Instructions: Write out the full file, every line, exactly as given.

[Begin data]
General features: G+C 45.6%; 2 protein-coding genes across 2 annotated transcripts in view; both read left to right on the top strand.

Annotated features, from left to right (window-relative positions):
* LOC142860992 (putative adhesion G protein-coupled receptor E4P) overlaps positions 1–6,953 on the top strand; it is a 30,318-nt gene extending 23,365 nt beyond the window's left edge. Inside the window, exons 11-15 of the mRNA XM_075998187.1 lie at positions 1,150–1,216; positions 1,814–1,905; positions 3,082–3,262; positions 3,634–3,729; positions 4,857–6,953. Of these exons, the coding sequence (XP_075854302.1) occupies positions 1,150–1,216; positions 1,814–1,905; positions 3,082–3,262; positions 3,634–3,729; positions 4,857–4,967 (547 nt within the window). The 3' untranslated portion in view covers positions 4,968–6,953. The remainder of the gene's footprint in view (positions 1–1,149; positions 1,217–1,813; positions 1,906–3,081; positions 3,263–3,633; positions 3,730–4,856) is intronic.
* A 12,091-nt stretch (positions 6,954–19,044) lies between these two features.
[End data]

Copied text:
General features: G+C 45.6%; 2 protein-coding genes across 2 annotated transcripts in view; both read left to right on the top strand.

Annotated features, from left to right (window-relative positions):
* LOC142860992 (putative adhesion G protein-coupled receptor E4P) overlaps positions 1–6,953 on the top strand; it is a 30,318-nt gene extending 23,365 nt beyond the window's left edge. Inside the window, exons 11-15 of the mRNA XM_075998187.1 lie at positions 1,150–1,216; positions 1,814–1,905; positions 3,082–3,262; positions 3,634–3,729; positions 4,857–6,953. Of these exons, the coding sequence (XP_075854302.1) occupies positions 1,150–1,216; positions 1,814–1,905; positions 3,082–3,262; positions 3,634–3,729; positions 4,857–4,967 (547 nt within the window). The 3' untranslated portion in view covers positions 4,968–6,953. The remainder of the gene's footprint in view (positions 1–1,149; positions 1,217–1,813; positions 1,906–3,081; positions 3,263–3,633; positions 3,730–4,856) is intronic.
* A 12,091-nt stretch (positions 6,954–19,044) lies between these two features.